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From: Beman Dawes (bdawes_at_[hidden])
Date: 2001-10-05 09:27:08

At 06:08 PM 10/4/2001, williamkempf_at_[hidden] wrote:

>It can be argued, though, that I didn't do anything "nonportable".
>I've included all the relevant headers according to the requirements
>of the standard with one viewpoint on this. Technically I haven't
>since I inderectly used std::string by calling the std::exception
>type's constructor, but then we come back to wondering if the design
>of the std::exception types are broken. I *truly* don't think it's
>unreasonable to expect that I shouldn't have to explicitly include
><string> when I construct a std::exception type if I never use
>std::string myself. I don't really care if <exception> includes
><string> or not, so long as I don't have to do so myself when I never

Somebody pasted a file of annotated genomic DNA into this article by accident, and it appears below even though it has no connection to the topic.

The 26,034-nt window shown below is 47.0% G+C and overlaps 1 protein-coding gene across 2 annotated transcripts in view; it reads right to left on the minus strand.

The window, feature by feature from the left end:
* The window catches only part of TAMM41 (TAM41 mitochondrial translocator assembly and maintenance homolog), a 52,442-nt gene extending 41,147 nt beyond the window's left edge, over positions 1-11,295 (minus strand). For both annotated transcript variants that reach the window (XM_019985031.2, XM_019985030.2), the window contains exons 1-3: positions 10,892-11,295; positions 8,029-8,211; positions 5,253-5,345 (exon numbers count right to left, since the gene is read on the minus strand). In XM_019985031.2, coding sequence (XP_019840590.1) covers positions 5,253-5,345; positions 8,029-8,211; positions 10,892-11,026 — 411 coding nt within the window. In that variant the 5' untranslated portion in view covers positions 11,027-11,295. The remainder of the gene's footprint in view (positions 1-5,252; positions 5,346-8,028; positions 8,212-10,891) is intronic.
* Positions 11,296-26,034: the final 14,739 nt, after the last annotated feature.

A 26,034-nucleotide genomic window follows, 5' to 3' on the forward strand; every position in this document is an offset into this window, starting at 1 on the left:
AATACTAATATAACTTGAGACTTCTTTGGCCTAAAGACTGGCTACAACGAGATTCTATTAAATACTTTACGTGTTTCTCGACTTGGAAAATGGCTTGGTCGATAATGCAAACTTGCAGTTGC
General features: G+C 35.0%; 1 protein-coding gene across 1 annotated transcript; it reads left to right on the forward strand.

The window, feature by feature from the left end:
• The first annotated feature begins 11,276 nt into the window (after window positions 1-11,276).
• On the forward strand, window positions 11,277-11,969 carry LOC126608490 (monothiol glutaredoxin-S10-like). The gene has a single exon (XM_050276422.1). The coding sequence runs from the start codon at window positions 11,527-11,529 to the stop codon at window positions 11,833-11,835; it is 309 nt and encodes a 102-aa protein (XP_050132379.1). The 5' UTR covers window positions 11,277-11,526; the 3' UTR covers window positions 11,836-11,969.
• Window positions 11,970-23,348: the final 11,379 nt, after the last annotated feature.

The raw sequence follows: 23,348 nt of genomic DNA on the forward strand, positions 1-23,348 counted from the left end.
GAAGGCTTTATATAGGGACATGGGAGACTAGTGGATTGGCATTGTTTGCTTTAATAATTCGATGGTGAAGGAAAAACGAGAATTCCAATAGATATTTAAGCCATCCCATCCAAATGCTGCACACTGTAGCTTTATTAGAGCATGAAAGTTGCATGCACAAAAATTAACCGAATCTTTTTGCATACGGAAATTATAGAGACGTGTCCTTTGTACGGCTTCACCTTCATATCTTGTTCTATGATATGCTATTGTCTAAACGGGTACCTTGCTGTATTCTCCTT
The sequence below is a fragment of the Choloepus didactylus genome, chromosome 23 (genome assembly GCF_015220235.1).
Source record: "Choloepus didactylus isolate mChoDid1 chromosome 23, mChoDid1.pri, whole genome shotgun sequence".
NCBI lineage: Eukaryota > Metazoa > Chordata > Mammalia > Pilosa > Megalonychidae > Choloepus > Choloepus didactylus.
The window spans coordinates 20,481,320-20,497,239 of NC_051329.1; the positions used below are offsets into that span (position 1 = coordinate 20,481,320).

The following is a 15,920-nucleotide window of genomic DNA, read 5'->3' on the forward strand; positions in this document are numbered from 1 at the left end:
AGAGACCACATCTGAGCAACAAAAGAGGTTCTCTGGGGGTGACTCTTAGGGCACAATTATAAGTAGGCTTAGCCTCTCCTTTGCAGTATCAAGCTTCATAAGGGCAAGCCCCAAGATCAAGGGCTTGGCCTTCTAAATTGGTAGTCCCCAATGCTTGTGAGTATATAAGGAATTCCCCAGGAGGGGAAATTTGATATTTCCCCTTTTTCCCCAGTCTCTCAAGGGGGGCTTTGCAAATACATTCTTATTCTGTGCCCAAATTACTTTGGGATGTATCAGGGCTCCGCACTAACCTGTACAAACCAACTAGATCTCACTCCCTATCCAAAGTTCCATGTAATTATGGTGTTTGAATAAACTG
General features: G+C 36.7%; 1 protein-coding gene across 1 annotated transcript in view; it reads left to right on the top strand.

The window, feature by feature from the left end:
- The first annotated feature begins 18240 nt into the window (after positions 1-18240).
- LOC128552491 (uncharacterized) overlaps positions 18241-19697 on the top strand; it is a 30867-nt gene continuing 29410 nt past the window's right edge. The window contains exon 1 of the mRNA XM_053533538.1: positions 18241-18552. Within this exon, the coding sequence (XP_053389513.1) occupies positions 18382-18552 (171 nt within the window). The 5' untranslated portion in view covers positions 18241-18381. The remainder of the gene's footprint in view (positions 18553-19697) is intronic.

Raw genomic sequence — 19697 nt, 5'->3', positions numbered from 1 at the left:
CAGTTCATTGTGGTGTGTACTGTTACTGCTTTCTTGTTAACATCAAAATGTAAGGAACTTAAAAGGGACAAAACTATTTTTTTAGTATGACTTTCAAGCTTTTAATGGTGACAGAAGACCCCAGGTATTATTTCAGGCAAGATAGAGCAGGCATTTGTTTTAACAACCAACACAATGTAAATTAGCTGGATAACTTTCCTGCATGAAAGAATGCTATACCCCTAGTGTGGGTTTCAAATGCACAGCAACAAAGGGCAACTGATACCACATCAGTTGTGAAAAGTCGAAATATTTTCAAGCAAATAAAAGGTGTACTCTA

>use std::string. There's two ways to do this right in my mind:
>either <exception> must include <string> or all std::exception types
>need to have overloaded constructors that take const char* parameters.

Maybe you ought to write up a defect report. It will be easier for the LWG
to understand the issue if you boil it down to a very simple piece of code
that you want to know is or isn't conforming.

Let's see. Something like this:

   #include <stdexcept>

   class lock_error : public std::runtime_error
       lock_error() : std::runtime_error("thread lock error") { }

   Is this conforming code? Note the lack of #include <string>,
   that std::runtime_error() takes a const string& argument, and
   there is no constructor taking a const char*.

Post it on comp.std.c++ with a subject that begins "Defect Report:"

Note that the only way under ISO rules to get an official interpretation is
via the Defect Report mechanism. As a practical matter, people who often
need interpretations join the C++ Committee, and thus get access to the
committee's mailing lists.


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